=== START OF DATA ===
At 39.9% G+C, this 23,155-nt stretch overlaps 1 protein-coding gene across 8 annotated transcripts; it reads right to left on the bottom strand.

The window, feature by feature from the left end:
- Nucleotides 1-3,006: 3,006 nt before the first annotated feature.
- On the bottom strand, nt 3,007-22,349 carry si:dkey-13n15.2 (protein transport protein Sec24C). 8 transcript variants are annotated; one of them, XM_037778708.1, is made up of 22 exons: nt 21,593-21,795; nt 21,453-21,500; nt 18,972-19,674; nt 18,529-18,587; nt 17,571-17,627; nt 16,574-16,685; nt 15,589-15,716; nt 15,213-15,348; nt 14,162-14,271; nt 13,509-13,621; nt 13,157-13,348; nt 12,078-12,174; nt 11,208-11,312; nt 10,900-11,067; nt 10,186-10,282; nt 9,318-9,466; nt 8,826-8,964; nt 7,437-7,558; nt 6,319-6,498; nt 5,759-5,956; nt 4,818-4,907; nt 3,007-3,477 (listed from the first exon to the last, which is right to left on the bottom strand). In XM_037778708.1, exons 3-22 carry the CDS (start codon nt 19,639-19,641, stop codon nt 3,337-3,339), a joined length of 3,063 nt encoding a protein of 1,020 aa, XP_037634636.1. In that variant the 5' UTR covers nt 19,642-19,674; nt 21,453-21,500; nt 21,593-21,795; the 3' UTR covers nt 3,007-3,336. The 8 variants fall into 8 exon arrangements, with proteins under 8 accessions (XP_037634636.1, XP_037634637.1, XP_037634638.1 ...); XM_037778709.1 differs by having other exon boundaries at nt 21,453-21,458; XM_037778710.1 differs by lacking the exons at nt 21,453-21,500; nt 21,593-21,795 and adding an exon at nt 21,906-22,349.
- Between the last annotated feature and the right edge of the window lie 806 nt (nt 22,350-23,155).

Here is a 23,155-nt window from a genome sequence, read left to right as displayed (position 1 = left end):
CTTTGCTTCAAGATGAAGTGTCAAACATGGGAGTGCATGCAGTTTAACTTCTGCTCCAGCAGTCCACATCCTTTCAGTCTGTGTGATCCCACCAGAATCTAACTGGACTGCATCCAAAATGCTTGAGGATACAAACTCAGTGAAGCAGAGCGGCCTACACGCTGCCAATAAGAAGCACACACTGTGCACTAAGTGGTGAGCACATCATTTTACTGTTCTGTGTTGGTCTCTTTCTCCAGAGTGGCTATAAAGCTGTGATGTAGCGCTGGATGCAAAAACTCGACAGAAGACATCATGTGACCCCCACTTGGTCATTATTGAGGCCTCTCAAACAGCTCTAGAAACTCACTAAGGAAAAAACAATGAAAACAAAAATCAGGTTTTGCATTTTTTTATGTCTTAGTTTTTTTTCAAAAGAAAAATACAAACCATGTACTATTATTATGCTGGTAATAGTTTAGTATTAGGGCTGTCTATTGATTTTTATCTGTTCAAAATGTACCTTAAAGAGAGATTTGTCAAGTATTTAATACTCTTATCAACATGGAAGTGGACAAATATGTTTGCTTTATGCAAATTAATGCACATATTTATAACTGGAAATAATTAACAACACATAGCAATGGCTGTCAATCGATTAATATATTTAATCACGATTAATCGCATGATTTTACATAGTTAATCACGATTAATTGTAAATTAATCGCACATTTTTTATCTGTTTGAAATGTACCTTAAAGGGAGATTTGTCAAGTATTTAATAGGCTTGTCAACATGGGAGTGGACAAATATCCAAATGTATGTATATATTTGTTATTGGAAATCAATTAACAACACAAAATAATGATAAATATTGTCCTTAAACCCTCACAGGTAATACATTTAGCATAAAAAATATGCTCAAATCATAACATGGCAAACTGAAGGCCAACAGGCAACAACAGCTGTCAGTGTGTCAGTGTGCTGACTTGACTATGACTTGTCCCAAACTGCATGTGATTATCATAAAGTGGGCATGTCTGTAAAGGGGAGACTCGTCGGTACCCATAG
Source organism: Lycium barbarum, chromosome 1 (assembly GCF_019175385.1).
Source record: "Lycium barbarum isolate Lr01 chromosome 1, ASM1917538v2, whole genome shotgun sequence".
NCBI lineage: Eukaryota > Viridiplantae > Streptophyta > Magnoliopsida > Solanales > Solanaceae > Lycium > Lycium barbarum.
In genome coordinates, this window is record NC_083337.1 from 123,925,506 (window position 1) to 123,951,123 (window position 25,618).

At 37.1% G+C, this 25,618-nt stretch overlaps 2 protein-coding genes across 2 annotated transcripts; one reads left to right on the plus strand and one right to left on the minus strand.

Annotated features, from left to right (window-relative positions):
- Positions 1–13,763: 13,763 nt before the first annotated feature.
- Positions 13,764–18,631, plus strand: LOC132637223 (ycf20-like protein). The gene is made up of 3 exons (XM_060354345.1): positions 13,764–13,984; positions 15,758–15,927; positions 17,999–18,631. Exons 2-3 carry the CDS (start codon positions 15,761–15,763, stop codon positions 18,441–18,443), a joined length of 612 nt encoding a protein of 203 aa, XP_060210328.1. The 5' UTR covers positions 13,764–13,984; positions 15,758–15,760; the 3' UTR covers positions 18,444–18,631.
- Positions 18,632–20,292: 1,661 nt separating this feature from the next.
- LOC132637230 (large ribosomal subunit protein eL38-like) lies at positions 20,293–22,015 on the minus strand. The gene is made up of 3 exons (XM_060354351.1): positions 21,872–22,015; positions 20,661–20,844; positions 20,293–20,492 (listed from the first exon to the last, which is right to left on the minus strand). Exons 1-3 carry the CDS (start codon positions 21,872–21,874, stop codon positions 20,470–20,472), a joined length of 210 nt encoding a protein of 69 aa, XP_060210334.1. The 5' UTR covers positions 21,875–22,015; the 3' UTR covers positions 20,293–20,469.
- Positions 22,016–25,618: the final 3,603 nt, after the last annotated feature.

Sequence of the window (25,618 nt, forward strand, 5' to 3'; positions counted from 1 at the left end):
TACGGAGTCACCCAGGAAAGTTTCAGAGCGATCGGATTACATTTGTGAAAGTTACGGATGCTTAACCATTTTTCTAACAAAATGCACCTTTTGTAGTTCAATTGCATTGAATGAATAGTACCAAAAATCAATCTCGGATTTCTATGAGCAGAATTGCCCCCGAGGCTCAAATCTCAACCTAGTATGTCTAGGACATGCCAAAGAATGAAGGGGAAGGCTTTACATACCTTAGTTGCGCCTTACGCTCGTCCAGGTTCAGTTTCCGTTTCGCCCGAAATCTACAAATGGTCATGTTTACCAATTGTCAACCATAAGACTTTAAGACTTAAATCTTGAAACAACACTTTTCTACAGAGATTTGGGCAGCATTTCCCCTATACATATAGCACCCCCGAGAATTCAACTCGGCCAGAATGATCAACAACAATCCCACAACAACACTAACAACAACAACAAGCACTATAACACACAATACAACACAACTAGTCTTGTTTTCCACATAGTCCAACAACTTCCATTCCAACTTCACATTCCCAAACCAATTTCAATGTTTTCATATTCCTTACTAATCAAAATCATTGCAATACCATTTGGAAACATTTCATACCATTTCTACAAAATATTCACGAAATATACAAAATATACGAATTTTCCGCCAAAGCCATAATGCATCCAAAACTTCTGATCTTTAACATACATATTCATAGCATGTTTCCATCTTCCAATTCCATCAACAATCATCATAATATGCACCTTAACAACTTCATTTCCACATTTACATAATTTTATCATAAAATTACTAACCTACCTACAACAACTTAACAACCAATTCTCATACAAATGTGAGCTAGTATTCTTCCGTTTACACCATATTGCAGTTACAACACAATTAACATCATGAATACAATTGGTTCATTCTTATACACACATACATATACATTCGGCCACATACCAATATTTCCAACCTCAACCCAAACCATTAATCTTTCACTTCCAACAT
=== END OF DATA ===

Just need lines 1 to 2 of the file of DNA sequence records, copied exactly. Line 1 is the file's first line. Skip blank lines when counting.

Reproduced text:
At 39.9% G+C, this 23,155-nt stretch overlaps 1 protein-coding gene across 8 annotated transcripts; it reads right to left on the bottom strand.

The window, feature by feature from the left end: